Erdogan's 'Nazi' swipe at Germany's Merkel draws criticism

Pauline Gross
March 20, 2017

Erdogan made the remark about Merkel at the weekend after the authorities in Germany had refused to allow several Turkish ministers to campaign for a "yes" vote on their soil.

He attacked German chancellor Angela Merkel again on Sunday, accusing her of using "Nazi measures", according to Agence France-Presse.

Senior German officials have cast doubt on Turkey's chances of joining the European Union, as it continues to claim it is being treated unfairly by countries in western Europe.

"But you are right now employing Nazi measures", Erdogan told Merkel using the informal "you" in Turkish.

Scheduled for April 16, the plebiscite proposes amendments to the constitution that will make Erdogan the sole executive head of state, with the authority to choose his own cabinet ministers, enact laws, call elections, and declare states of emergency.

But he said after a spree of sporting infrastructure projects in recent years: "We are always ready to hold any kind of sporting event".

The vote is created to change the Turkish constitution to give Erdogan sweeping powers.

The Netherlands and Turkey are also now embroiled in a major diplomatic dispute after the Dutch banned two Turkish ministers from addressing rallies shortly before the election.

Critical witness expected to testify in Hernandez murder trial
After the murders, Bradley said, Hernandez "became extremely paranoid", and "thought helicopters were following him everywhere ". He said Hernandez shot him in the face and, along with another man, pushed him out of a auto after the argument about the bill.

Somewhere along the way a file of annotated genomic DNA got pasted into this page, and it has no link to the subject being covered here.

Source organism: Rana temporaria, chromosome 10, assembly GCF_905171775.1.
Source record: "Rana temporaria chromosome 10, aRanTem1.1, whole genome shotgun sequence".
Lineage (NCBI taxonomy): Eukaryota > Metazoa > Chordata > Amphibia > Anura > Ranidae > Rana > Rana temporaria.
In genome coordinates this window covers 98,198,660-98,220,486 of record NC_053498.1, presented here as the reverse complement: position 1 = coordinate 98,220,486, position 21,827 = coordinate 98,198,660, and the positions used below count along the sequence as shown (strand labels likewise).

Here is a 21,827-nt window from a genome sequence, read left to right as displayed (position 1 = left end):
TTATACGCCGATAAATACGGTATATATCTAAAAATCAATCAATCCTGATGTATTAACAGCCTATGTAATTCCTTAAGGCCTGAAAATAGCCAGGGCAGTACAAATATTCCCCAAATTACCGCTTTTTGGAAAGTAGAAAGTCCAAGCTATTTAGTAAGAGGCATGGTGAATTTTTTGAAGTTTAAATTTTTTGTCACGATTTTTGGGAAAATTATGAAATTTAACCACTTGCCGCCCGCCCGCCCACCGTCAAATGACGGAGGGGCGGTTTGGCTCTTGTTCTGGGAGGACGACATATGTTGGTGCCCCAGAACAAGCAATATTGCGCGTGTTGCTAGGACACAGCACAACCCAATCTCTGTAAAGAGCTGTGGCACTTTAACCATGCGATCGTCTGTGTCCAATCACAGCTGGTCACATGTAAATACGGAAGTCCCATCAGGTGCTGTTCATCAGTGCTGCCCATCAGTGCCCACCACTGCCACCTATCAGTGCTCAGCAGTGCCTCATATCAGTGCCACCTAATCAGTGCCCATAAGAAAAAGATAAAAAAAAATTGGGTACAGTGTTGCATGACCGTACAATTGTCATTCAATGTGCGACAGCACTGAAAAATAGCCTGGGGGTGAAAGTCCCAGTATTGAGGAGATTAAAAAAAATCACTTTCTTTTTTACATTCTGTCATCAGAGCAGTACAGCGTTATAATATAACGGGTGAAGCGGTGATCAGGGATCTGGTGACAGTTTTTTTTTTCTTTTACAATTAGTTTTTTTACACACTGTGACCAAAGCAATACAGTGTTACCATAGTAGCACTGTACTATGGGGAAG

You can now save Instagram Live Stories
Only the video will be stored, not the comments, likes, number of viewers, or even the live interactions that take place. But on Monday, Instagram added a feature that lets you hold onto your live broadcast and rewatch it later on.

Senate Confirmation Hearings Under Way for Trump's Supreme Court Pick
Cruz added that he believes "within a month or two", Gorsuch will be an "associate justice on the Supreme Court". Gorsuch is from Colorado and has worked as a judge on the Tenth Circuit since he was confirmed in 2006.

Some of the participants carried flags and banners of the outlawed Kurdistan Workers' Party (PKK), as well as portraits of Kurdish nationalist leader Abdullah Ocalan.

Erdogan declared that the current policy of a number of European states is based on fear of Turkey's power.

Germany's Foreign Minister Sigmar Gabriel responded to Erdogan's comments by calling them "shocking".

Observers say the importance of the diaspora vote which traditionally gives strong support to Erdogan is viewed as increasingly key given that opinion polls indicate the result is too close to call.

He also accused Deniz Yucel, a Turkish-German journalist, of being a Kurdish "terror agent".

Erdogan, who previously served as mayor of Istanbul, said Turkey had proven its ability to host major events, adding its sports infrastructure had grown dramatically in his 14 years in national government.

"Instead of consistently following their principles, Germany and some other countries change positions according to their interests and who they deal with", he told Al Jazeera, stressing that Germany recognises the PKK as a "terrorist" group.

Other reports by GizPress

Discuss This Article